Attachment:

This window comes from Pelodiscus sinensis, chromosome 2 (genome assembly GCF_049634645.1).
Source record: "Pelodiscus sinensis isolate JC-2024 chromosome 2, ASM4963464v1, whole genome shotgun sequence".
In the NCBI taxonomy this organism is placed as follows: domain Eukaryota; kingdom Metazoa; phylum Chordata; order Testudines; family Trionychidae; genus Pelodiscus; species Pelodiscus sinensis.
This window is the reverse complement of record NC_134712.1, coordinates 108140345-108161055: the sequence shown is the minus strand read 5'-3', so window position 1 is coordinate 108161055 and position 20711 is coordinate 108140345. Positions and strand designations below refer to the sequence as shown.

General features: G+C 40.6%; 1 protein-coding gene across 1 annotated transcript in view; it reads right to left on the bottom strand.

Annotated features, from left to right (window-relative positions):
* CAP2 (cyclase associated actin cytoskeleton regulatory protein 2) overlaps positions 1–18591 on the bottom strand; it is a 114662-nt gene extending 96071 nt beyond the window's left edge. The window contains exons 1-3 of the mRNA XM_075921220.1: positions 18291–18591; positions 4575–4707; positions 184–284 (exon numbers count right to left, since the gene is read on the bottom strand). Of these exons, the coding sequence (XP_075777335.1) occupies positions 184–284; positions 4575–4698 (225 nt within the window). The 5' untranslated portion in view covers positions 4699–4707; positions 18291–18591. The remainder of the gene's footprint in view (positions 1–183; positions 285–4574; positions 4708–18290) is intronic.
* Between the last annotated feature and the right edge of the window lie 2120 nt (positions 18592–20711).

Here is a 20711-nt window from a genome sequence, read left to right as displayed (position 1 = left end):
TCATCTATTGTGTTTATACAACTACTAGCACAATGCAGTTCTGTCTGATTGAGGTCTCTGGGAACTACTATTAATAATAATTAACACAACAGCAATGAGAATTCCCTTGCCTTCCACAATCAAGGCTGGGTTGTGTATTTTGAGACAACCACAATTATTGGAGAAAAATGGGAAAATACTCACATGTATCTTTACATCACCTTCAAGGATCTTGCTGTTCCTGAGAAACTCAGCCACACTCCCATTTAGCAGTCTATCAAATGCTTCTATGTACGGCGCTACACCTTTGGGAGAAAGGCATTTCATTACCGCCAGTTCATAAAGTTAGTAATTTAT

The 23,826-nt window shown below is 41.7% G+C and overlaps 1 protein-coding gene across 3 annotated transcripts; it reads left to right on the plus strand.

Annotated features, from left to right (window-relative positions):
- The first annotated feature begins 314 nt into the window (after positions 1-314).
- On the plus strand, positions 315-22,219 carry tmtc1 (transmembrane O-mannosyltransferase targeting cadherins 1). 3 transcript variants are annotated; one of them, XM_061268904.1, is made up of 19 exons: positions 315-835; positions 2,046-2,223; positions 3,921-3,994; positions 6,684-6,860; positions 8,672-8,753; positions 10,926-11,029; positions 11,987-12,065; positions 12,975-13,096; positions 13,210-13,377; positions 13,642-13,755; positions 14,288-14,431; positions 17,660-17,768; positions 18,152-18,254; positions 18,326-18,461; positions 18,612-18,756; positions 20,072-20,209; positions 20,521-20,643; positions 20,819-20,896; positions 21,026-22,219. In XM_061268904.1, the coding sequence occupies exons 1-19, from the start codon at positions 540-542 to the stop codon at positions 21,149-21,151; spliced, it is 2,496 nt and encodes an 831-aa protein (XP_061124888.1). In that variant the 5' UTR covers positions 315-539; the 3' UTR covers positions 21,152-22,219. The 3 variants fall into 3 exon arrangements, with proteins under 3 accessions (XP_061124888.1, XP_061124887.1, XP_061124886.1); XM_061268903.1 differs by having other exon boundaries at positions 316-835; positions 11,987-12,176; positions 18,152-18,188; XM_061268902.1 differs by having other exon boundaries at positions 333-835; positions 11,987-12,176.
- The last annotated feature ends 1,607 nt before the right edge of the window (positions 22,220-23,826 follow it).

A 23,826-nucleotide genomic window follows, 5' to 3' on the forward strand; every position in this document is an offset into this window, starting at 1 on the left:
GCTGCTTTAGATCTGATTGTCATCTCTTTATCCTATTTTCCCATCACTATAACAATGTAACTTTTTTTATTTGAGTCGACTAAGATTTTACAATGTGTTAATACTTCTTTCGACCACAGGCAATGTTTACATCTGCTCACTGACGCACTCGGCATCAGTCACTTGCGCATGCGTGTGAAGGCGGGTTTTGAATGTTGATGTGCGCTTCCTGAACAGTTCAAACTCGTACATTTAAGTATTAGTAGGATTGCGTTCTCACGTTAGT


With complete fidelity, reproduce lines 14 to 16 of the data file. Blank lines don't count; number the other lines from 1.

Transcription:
- On the plus strand, positions 315-22,219 carry tmtc1 (transmembrane O-mannosyltransferase targeting cadherins 1). 3 transcript variants are annotated; one of them, XM_061268904.1, is made up of 19 exons: positions 315-835; positions 2,046-2,223; positions 3,921-3,994; positions 6,684-6,860; positions 8,672-8,753; positions 10,926-11,029; positions 11,987-12,065; positions 12,975-13,096; positions 13,210-13,377; positions 13,642-13,755; positions 14,288-14,431; positions 17,660-17,768; positions 18,152-18,254; positions 18,326-18,461; positions 18,612-18,756; positions 20,072-20,209; positions 20,521-20,643; positions 20,819-20,896; positions 21,026-22,219. In XM_061268904.1, the coding sequence occupies exons 1-19, from the start codon at positions 540-542 to the stop codon at positions 21,149-21,151; spliced, it is 2,496 nt and encodes an 831-aa protein (XP_061124888.1). In that variant the 5' UTR covers positions 315-539; the 3' UTR covers positions 21,152-22,219. The 3 variants fall into 3 exon arrangements, with proteins under 3 accessions (XP_061124888.1, XP_061124887.1, XP_061124886.1); XM_061268903.1 differs by having other exon boundaries at positions 316-835; positions 11,987-12,176; positions 18,152-18,188; XM_061268902.1 differs by having other exon boundaries at positions 333-835; positions 11,987-12,176.
- The last annotated feature ends 1,607 nt before the right edge of the window (positions 22,220-23,826 follow it).

A 23,826-nucleotide genomic window follows, 5' to 3' on the forward strand; every position in this document is an offset into this window, starting at 1 on the left: